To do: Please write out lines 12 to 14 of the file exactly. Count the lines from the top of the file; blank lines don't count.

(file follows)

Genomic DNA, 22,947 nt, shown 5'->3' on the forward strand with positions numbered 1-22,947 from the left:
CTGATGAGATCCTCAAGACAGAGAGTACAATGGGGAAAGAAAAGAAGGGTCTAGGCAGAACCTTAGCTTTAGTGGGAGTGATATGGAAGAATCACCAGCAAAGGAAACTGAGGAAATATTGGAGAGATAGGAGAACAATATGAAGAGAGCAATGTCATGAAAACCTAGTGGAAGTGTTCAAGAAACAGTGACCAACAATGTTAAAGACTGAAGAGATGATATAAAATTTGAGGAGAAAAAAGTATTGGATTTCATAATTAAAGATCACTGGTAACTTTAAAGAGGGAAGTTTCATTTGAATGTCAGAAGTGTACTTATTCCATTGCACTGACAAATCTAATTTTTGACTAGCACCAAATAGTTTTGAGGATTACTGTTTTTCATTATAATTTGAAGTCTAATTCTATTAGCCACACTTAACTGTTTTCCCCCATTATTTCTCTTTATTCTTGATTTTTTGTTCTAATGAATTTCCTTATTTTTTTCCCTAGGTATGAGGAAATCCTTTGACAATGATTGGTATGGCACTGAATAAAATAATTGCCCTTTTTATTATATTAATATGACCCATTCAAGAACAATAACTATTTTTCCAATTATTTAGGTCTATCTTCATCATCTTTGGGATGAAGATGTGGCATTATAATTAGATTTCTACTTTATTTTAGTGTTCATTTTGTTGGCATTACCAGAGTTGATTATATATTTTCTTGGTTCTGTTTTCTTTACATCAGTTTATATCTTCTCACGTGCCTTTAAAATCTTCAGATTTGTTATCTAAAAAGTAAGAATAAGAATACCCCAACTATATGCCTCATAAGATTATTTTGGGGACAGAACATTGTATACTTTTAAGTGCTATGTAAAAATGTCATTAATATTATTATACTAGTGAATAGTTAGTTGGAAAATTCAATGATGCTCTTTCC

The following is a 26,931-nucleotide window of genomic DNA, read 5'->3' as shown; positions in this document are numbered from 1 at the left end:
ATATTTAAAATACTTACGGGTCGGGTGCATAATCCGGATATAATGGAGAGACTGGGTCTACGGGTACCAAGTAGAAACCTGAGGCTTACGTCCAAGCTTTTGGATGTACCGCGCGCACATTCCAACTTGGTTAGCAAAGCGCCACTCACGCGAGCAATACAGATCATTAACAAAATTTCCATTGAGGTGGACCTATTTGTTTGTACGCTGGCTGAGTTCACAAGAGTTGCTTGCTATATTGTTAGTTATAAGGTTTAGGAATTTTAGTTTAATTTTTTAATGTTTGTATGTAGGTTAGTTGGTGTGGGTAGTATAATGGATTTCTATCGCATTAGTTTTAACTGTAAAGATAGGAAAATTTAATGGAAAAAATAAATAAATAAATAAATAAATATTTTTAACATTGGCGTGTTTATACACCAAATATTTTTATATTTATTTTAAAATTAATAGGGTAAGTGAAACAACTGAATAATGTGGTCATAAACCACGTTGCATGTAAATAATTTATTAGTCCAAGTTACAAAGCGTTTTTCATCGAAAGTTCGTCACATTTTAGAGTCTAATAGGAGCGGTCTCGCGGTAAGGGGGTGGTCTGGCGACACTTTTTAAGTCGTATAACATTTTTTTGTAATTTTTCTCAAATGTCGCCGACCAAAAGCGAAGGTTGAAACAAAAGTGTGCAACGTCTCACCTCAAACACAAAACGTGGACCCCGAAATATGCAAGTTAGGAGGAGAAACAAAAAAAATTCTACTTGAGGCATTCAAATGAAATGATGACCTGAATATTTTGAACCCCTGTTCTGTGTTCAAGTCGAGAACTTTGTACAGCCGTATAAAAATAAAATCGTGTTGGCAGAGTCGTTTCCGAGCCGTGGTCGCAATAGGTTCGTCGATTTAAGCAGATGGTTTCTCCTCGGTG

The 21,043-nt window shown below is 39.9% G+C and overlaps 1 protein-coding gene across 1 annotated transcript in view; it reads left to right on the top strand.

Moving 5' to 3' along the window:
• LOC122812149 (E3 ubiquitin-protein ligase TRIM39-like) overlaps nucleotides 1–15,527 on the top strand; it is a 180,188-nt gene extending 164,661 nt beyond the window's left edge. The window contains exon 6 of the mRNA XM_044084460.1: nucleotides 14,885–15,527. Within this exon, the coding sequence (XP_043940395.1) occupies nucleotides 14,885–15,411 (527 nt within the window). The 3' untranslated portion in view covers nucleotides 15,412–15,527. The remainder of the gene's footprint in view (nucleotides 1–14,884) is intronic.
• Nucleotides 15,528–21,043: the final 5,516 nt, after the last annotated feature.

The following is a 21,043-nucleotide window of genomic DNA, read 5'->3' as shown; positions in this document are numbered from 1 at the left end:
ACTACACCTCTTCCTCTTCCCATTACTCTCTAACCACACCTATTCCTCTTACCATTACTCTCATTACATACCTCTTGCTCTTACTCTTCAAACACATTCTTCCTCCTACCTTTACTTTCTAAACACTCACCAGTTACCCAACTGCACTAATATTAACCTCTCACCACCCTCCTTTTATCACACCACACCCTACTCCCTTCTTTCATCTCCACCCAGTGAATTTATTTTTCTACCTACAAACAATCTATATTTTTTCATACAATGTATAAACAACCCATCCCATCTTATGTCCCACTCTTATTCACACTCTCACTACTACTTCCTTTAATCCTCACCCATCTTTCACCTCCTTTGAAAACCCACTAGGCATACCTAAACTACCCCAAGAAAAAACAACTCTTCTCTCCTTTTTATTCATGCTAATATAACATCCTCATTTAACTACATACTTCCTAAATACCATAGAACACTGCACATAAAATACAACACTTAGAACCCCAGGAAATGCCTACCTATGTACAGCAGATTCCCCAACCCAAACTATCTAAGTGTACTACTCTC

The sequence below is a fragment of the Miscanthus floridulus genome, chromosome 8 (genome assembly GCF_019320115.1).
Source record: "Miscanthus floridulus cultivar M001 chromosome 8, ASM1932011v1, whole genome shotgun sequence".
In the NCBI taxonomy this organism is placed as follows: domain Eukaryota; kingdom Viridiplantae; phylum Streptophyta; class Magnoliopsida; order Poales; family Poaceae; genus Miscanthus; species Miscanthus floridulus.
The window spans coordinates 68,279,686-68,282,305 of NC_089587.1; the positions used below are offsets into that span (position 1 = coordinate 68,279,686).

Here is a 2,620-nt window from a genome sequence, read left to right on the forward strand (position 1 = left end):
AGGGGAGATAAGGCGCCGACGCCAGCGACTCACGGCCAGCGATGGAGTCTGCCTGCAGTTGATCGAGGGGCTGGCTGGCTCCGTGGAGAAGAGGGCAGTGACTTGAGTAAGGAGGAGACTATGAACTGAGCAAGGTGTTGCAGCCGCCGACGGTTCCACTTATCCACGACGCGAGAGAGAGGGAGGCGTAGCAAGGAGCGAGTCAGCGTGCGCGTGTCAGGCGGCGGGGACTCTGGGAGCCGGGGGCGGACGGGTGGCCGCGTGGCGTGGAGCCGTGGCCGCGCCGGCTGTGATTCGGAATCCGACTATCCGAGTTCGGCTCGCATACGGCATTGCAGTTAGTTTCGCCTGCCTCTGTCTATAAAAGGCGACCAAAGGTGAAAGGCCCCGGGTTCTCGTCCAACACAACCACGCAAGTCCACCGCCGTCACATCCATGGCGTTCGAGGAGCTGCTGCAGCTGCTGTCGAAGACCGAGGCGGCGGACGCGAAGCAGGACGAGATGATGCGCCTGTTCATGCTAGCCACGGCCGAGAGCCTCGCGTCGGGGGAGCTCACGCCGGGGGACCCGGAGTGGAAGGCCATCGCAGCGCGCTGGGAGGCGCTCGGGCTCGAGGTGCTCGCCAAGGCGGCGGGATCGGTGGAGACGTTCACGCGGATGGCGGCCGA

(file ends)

Source record: "Miscanthus floridulus cultivar M001 chromosome 8, ASM1932011v1, whole genome shotgun sequence".
In the NCBI taxonomy this organism is placed as follows: domain Eukaryota; kingdom Viridiplantae; phylum Streptophyta; class Magnoliopsida; order Poales; family Poaceae; genus Miscanthus; species Miscanthus floridulus.
The window spans coordinates 68,279,686-68,282,305 of NC_089587.1; the positions used below are offsets into that span (position 1 = coordinate 68,279,686).